Moon Man Ken Ring's summer predictions
Some people say his science is bogus, but plenty of people swear by "Moon Man" Ken Ring's weather predictions.
If they didn't, he wouldn't put out a new book every year.
His 2013 almanac has just hit the shelves, full of detailed forecasts for each day about where the wind will be coming from and whether or not it's going to rain.
For instance, on Good Friday, Mr Ring predicts: "Fine in the north and east of the North Island. Some showers elsewhere. Over the South Island, shower or rain in the south and west. Fine in Marlborough and Canterbury."
Incidentally, the moon will be full on that day.
Mr Ring bases all his predictions around what the moon is doing.
He points out in a disclaimer at the start of the book that his forecasts are only "best-endeavour opinions".
"No guarantee of 100% accuracy is claimed. Sciences that depend on nature's patterns are never exact despite best intentions," Mr Ring says.
When he is wrong, however, he is known to still claim accuracy.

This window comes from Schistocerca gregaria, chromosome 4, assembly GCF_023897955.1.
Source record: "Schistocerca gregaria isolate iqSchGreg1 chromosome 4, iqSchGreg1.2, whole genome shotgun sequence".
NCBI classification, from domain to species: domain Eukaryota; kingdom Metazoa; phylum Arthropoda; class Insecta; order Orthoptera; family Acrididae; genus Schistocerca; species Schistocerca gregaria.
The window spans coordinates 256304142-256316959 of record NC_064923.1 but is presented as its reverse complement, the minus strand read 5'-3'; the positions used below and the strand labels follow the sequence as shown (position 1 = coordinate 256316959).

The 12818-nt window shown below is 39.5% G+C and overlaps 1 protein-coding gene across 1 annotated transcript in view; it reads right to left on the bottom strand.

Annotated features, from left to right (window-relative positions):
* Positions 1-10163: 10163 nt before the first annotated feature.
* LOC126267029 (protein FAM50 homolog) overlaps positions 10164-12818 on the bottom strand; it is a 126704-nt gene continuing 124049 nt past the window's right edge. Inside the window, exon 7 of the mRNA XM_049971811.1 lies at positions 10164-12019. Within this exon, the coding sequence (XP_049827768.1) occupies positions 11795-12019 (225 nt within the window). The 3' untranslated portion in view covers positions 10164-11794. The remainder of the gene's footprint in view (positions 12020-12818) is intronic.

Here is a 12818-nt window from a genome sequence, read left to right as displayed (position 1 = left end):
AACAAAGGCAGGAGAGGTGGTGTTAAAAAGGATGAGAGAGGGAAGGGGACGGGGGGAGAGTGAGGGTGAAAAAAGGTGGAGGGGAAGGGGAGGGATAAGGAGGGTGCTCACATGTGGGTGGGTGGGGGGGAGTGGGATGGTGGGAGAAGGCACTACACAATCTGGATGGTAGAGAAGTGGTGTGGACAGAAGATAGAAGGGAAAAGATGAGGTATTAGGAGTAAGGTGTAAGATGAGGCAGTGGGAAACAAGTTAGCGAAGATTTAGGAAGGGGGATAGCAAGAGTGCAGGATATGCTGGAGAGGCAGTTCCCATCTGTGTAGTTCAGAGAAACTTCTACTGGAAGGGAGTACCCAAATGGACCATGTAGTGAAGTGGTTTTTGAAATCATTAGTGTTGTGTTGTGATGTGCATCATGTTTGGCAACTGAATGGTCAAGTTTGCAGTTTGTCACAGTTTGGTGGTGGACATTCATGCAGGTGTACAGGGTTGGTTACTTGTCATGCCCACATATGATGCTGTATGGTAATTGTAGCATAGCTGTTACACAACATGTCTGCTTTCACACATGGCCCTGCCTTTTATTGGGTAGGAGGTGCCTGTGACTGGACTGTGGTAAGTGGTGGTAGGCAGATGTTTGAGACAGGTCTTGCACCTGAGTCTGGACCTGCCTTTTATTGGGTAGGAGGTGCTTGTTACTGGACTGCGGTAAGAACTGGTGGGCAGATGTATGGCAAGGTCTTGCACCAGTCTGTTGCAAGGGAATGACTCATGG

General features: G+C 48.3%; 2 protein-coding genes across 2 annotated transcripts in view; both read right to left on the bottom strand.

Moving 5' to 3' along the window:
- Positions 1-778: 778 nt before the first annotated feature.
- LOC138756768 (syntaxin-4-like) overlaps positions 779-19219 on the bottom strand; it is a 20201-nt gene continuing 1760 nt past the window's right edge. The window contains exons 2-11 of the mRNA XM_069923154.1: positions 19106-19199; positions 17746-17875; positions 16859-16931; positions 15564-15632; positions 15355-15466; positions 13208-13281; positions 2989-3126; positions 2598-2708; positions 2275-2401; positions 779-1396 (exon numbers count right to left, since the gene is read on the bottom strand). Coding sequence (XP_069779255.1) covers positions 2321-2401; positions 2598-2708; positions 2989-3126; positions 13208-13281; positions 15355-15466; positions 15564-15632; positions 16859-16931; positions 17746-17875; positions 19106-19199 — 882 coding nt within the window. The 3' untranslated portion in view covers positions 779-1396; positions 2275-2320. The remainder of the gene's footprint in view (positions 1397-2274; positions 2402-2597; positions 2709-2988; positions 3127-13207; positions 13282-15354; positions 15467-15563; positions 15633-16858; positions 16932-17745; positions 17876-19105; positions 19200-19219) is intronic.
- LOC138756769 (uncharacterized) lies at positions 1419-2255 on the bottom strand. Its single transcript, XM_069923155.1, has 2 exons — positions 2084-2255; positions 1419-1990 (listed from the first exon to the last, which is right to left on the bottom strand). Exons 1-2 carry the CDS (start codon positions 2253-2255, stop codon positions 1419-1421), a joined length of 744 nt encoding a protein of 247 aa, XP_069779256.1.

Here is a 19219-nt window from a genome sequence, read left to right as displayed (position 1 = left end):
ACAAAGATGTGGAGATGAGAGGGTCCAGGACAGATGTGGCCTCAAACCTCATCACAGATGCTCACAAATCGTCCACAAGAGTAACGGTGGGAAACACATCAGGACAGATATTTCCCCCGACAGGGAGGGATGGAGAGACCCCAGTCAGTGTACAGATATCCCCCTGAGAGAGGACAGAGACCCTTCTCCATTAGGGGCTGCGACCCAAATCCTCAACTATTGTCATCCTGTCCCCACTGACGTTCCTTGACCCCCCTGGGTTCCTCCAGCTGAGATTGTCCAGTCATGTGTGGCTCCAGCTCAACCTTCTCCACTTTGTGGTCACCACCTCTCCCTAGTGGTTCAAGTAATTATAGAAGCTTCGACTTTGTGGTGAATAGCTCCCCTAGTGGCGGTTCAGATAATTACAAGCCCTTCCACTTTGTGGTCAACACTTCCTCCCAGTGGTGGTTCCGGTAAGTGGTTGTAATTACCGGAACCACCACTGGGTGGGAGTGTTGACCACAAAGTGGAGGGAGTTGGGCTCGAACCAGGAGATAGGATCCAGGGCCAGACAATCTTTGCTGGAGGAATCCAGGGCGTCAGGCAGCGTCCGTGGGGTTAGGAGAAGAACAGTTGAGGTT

Otago University PhD student David Winter gives an example from a couple of years ago: "His prediction for 100mm of rain in New South Wales was accurate, it's just that it arrived further west, two dates later, and was only 20mm."
It is a bit like the football commentator on The Simpsons, "Smooth" Jimmy Apollo, who proudly claims to be right "52% of the time!"
Except Mr Ring reckons he's right between 80% and 90% of the time.
The only way to find out is to get the book and see first hand.
Without giving too much away, Mr Ring predicts this summer will be drier than normal for most of the country.
Helpfully, he also gives people a useful heads-up for rough or inconvenient weather during the year.
In May 7, for example, the last place you want to be trying to fly in or out of is Hamilton, due to fog.
Although, being Hamilton, there will probably be fog on every other day of the month as well.
Similarly, on June 2 Mr Ring predicts "chance of unusually low temperature in Omarama".
Predictions for the wettest or driest areas, it should be noted, are often preceded by a "may be".
The book is billed as "essential" for fishermen, farmers, skiers, gardeners and all Kiwis.
Whether or not it is accurate will probably be in the eye of the beholder – people who are convinced of his method will find a way for it to be correct.
Others will be content to simply poke their heads out the window.
But for those who want a long term forecast, and don't mind the odd wayward "prediction", this book will surely be compelling reading.
Ken Ring's New Zealand Weather Almanac 2013 is available now, published by Random House.